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Patient Flow Key to Cash Flow
Designing Effective Patient Flow to Enhance Cash, Cost & Customer Service
Patient flow is as critical to the revenue cycle as it is to the efficient delivery of clinical care. In fact, it is part and parcel of the entire package of effective and efficient clinical care, customer service, staff and physician productivity, practice cost, and cash flow. The purpose of patient flow and the revenue cycle is to collect or have a payment arrangement in place for all patients lowering bad debt, accelerating billing, and enhancing customer service while supporting patient care.
In too many practices, communication of the financial expectations and the asking for payment at the time-of-service is seen as injurious to customer service and an impediment to the patient receiving quick access to clinical staff. A well thought out patient flow overcomes these objections. The process identifies and resolves patient payment problems prior to and at the time-of-service allowing patients to focus solely on their healthcare needs.
Prior to Service. Patient flow begins prior to service with chart preparation and the review of the patients past payment history. If there are outstanding patient balances or a bad debt history, this needs to be discussed with the patient before they are standing before the receptionist in a crowded waiting room. Make the phone call to explain to the patient the need to clear those balances prior to service. Will you lose some patients who have no interest in making payment? Yes. Is it unfair to ask patients, who can pay, to pay? No. Also, in the pre-visit preparation stage: review insurance and benefit levels for co-pays, deductibles, and co-insurance. Include your findings with (or on) the encounter form.
The Patient Presents. Hopefully, during the scheduling process the new patient has been apprised of your practices financial expectations. If the patient has a co-pay, collect it without fail. Chasing around after $10 or $15 dollars after service is expensive. If the patient has no insurance, discuss with the patient that full payment will be expected after service and collected at the exit desk. With that the patient is ready for their service.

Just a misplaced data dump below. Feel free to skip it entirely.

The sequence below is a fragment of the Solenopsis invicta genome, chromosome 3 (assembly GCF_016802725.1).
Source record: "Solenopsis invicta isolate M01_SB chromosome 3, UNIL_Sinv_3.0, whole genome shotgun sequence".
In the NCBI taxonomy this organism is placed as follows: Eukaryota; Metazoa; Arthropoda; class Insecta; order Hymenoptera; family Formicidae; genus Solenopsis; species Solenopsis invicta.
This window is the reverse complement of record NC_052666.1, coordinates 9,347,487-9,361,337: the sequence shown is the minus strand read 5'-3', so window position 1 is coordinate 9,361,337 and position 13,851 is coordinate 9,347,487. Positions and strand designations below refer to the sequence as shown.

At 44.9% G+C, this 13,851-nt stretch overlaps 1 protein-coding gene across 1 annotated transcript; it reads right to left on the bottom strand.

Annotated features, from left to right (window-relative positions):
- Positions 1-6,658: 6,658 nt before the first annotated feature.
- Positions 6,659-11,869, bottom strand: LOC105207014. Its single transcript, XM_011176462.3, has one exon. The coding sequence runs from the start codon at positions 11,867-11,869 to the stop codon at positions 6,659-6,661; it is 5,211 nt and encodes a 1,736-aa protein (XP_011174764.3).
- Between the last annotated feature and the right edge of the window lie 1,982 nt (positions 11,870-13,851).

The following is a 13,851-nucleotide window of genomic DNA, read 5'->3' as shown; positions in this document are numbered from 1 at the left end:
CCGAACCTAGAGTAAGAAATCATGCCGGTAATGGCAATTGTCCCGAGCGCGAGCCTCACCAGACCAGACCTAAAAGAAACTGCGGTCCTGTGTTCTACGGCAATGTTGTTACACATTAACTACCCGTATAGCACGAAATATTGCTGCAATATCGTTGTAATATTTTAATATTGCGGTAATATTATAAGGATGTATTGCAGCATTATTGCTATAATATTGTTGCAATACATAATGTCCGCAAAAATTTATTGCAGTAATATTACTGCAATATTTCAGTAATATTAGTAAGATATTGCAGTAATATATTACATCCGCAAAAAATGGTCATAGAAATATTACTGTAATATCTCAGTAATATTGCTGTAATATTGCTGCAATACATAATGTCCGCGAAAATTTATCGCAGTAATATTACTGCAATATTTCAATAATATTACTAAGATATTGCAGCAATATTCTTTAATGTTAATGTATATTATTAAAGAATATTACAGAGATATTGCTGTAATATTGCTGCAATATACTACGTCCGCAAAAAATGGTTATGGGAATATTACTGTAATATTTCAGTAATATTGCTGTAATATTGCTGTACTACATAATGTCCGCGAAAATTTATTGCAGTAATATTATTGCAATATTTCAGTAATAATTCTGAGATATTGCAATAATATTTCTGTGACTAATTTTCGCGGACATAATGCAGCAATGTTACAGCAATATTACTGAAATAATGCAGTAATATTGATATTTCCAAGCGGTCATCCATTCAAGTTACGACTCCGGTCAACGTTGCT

At Service, the Physician. Here's the tricky part. For the Patient Flow to realize its full potential, the clinicians must do their part. The breakdown usually comes because the encounter form, complete with diagnosis codes and itemized charges, is not completed. There may be many reasons for physicians to hold the encounter form usually under the headline of Coding but none sufficient. By not completing the coding and charges during the patients visit, insurance billing, full capture of charges, and the ability of staff to work with non-insured patients in collection of dollars owed for services will be destroyed. When service is complete, the encounter form and the patient should be delivered to the exit desk.
At the Exit Desk. With the encounter form, the exit desk is able to work with the non-insured patient (or patients with high deductibles or prior balances) in the collection of payments. The charges will be calculated and payment requested. If necessary, the financial expectations of the clinic will be reiterated and payment arrangements negotiated. Also, at this stage, any follow-up services would be scheduled. When the patient has departed the charges and codes can be entered into the practice management system. For insured patients, the service given that day will be billed to insurance that night (i.e. cash acceleration).
It is a fairly simple process but the critical control points must be managed. A breakdown in any one will doom the overall outcome. Review your current system:
Patient flow is many times assumed as an organic entity which has arisen naturally due to other factors and is not subject to change. However, it is a system which is alterable and needs to be subject to the logic which drives clinical care and the revenue cycle.